Upping productivity: how UK SMEs can rival Germany

New research reveals that UK SMEs generate less than half the output of SMEs in Germany. Here's how to improve productivity in your business.

UK SMEs could add up to £57 billion a year – more than the cost of Brexit – to the UK economy if they were as productive as SMEs in Germany.

NatWest has unveiled research, conducted by Cebr, showing that UK SME employees generate £147,000 worth of output per year on average – less than half that of their German counterparts (£335,000 per worker, per year).

This productivity gap is under further pressure according to the latest ONS estimates, which identified a 0.4 per cent fall in UK productivity in the first quarter of the year.

NatWest’s research, ‘Productivity in focus: Germany vs. the UK’, analysed the productivity of UK SMEs and those in Germany – the G7’s most productive economy – to identify potential changes UK firms can make to close the productivity gap.

It found that a UK business with ten employees could increase annual turnover by £1.9 million if they worked at the same productivity level as a German business, with this figure increasing to £4.7 million for businesses with 25 employees.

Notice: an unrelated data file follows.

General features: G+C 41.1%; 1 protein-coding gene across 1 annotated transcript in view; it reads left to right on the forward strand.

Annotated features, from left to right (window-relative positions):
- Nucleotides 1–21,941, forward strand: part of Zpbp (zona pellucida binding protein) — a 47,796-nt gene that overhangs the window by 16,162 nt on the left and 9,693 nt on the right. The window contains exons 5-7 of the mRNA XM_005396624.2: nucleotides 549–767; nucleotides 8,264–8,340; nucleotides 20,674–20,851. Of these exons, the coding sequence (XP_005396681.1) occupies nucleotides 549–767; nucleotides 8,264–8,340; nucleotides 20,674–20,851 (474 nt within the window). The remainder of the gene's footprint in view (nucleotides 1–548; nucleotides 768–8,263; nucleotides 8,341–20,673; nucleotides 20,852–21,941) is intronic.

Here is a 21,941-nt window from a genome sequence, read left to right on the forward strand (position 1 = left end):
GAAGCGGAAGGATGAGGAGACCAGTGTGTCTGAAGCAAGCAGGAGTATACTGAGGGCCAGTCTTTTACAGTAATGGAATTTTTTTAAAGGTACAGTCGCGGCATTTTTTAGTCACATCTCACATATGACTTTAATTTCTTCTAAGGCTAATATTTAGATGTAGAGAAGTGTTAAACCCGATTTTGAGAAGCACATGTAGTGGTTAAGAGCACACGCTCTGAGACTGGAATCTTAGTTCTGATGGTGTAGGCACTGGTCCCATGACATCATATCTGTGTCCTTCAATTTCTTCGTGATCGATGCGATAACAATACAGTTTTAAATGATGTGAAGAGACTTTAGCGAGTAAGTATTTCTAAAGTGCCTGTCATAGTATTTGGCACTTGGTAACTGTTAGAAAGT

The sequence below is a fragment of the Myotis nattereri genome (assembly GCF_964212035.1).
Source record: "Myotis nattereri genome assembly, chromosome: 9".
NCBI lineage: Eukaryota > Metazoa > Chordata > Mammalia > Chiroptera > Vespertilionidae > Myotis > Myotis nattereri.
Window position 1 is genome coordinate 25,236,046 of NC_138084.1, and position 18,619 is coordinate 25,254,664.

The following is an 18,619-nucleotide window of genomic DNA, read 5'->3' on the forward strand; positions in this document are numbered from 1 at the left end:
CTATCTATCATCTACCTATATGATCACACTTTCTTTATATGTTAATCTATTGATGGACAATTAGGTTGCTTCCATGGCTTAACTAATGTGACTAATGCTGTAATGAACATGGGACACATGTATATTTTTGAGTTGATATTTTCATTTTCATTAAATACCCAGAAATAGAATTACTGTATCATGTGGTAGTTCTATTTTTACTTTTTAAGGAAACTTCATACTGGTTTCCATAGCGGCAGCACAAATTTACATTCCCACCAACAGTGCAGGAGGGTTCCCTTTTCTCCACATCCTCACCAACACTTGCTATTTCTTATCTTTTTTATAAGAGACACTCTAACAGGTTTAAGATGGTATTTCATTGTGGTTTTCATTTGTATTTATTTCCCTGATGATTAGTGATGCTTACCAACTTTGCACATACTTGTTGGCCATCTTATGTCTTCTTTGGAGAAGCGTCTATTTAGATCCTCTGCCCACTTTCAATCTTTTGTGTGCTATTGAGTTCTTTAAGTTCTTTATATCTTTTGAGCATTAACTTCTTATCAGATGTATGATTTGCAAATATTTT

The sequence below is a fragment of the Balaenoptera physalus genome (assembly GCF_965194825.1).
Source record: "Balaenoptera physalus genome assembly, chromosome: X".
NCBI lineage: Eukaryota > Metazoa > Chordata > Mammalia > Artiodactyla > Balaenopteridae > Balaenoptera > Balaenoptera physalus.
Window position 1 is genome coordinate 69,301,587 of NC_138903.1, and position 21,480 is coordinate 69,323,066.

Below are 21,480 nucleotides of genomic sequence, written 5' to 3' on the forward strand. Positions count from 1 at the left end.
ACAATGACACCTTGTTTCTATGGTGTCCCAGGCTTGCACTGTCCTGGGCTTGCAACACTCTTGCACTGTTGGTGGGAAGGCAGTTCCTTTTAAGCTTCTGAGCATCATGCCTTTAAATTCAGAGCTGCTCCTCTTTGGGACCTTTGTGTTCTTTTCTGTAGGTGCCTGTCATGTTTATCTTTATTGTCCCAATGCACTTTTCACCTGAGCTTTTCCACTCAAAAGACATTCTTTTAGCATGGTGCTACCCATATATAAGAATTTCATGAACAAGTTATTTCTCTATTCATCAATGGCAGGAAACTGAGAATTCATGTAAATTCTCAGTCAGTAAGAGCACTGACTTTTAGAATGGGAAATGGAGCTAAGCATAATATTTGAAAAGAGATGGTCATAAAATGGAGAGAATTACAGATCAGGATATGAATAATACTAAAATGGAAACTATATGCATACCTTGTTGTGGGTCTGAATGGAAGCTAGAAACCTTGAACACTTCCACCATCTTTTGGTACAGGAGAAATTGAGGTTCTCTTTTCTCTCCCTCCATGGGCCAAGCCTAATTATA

See also: Productivity post Brexit: Preparing to raise your game

The research also reveals that UK SMEs are uncertain about the actions they need to take to boost business productivity.

Even though more than two-thirds (69 per cent) of SME decision makers believe improving productivity is important, just over two-fifths (41 per cent) don’t know what productivity means in practice, making it difficult for them to identify the steps to improve.

How can UK SMEs become more productive?

To help UK SMEs understand how they can improve productivity, NatWest and Cebr identified the following measures with the biggest impact:

UK potential productivity

Investing in workplace culture, employee benefits packages and offering rewards for good performance were the measures most likely to have the greatest impact on improving productivity. Despite this, only a third (32 per cent) of UK SMEs said that they invest in workplace culture and employee benefits above the statutory minimum, and just over a quarter (26 per cent) offer rewards for good performance (both financial and non-financial), such as bonuses.

By comparison, a much higher percentage of SMEs in Germany are already implementing two of the top three measures most likely to have the greatest impact on German SME productivity. But, as is the case in the UK, German SMEs would also see a significant benefit per employee (£42,400) if they offered rewards for good performance.

German potential productivity impact

Related Topics

Productivity
SME

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